Any such exercise can be only a highly speculative enterprise, to be undertaken with far less seriousness than most demographic inquiries. Nonetheless, it is a somewhat intriguing idea that can be approached on at least a semi-scientific basis.
To start the deduction we need to know the world population, this is elucidated in the image below:
If we look at the numbers, It took us 10,000 ( New Stone Age, home sapiens exclusively) years to reach a billion people, but in the next 127 to add the next billion, 33 years to add another billion. 14 to add the fourth billion. Now for every 13 years we are adding a billion people more or less the pace is stagnant.
If we look at through the ages, population has been very stagnant, until the medical advances starting 19th century, industrial revolution in end 19th and 20th century. Round about after the world war, we seems to have hit a critical mass and just took off!
So How do we calculate as to how many people actually lived on earth?
Any estimate of the total number of people who have ever been born will depend basically on two factors: the length of time humans are thought to have been on Earth and the average size of the human population at different periods. Now since there is an issue with both of them the answer below will just have to be at best a semi scientific guesstimate, scientific though. Some theorists believe that homo sapiens walked millions of years ago, some believe that they walked during 50,000 B.C, with no proper consensus, we will start looking to estimate after 8000. B.C- Agrarian Era.
At the dawn of agriculture, about 8000 B.C., the population of the world was somewhere on the order of 5 million (Guesstimates from the Graph above). The slow growth of population over the 8,000-year period, from an estimated 5 million to 300 million in 1 A.D., results in a very low growth rate—only 0.0512 percent per year. Now to estimate the cumulative population, we have to estimate the life expectancy, the first estimates of life expectancy comes from Iron Age France which was around 26 Years. (Life expectancy), but one has to note that this takes into account only the infant mortality rate, not the pre-natal mortality. So we assume for the entire period plagued with vagaries the life expectancy including prenatal mortality should have been around 15 years (Assumption for the sake of calculation). For the species to survive then, easy math one should have a high birth rate, say around 80-100 births per thousand to support the population, Else we would have been wiped out.
Now take a hunter gather society, If someone who had played any simulation games, infants are a bane to a hunter gatherer society and we should assume exceptionally high infant deaths, Lack of nourishment, diseases, trial and error to handle pregnancies and just plain infanticide practice.
During the period, there was a 90% chance of an infant to die by the age of 1, that means only 10% of the population ever reached the age of one, if someone survives this, there was only a 25% chance to survive till age of maturity, say 14 as an average. Then after maturity the chances of survival increased to 65%. (Life expectancy). If we take this into consideration, it is estimated that the infant mortality rates 500 deaths per 1000 births.
Going back to our graph above: By 1 A.D., the world may have held about 300 million people. One estimate of the population of the Roman Empire, from Spain to Asia Minor, in 14 A.D., is 45 million. However, other historians set the figure twice as high, suggesting how imprecise population estimates of early historical periods can be.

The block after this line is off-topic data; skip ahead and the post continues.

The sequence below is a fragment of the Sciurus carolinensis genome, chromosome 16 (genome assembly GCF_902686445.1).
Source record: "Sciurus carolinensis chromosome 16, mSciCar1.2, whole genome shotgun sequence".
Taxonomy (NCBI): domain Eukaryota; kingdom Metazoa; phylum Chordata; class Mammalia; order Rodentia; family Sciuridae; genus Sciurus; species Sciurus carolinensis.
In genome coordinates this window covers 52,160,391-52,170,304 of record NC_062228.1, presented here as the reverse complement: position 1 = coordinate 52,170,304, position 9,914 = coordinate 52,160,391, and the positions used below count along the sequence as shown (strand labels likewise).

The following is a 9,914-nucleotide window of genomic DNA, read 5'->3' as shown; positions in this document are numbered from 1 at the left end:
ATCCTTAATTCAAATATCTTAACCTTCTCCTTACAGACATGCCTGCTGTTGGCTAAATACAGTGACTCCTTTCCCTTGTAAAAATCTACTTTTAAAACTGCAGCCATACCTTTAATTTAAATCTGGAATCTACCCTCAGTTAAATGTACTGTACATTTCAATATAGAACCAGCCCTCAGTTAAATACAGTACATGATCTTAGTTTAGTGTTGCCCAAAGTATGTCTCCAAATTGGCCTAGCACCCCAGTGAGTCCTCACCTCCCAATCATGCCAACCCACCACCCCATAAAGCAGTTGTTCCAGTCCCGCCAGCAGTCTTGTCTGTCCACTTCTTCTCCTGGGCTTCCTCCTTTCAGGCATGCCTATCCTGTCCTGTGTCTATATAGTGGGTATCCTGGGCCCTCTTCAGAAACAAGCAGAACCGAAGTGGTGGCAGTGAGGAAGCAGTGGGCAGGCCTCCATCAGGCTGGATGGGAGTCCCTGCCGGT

By 1650, world population rose to about 500 million, not a large increase over the 1 A.D. estimate. The average annual rate of growth was actually lower from 1 A.D. to 1650 than the rate suggested above for the 8000 B.C. to 1 A.D. period – The Main reason was Bubonic Plague, this has been credited to be rampant since 542A.D not just the 1600’s.
Some Numbers to the Estimate:
For the purposes of this exercise, We will assume that a constant growth rate applied to each period up to modern times. Birth rates were set at 80 per 1,000 per year through 1 A.D. and at 60 per 1,000 from 2 A.D. to 1750. Rates then declined to the low 30s by the modern period. (There are exceptions in a young population countries)
This semi-scientific approach yields an estimate of about at least 100 billion births since the dawn of the human race.
If there were 1000 births in the Bronze age, 500 died, of the remaining 500, 50 lived to year 1 – Which means 950 Died, out of this 12 lived to maturity. Which means cumulatively the population would have increased by 12. which represents about 88% of people who were dead. Now this is 8000 B.C to 1 A.D
In 8,000 B.C to 1. AD the population had increased from 5,00,000 to 300,000,000. That is 295,000,000 living people , the number of people who would have died before reaching Maturity would have been 2 Billion, that would have represented 20 Billion births. If 20 Billion were to be born Alive, about 40 Billion Children born considering the infant mortality rate.
So estimates of how many people stepped foot on Earth in the 19th Century alone: (GeoHive – Global Data index)
1900 – Population was 1.65 Billion with a birth rate of 40 per 1000
1950 – Population was 2.5 Billion with a lower birth rate thanks to the wars say around 35
2000 – Population was 6 Billion with a lowest birth rate 23 Births per thousand..
using the infant mortality rate stats here : Achievements in Public Health, 1900-1999: Healthier Mothers and Babies
We can guesstimate that 10 Billion people were born between 1900 to 2000 and the current population represents on 7% of people who have lived on earth.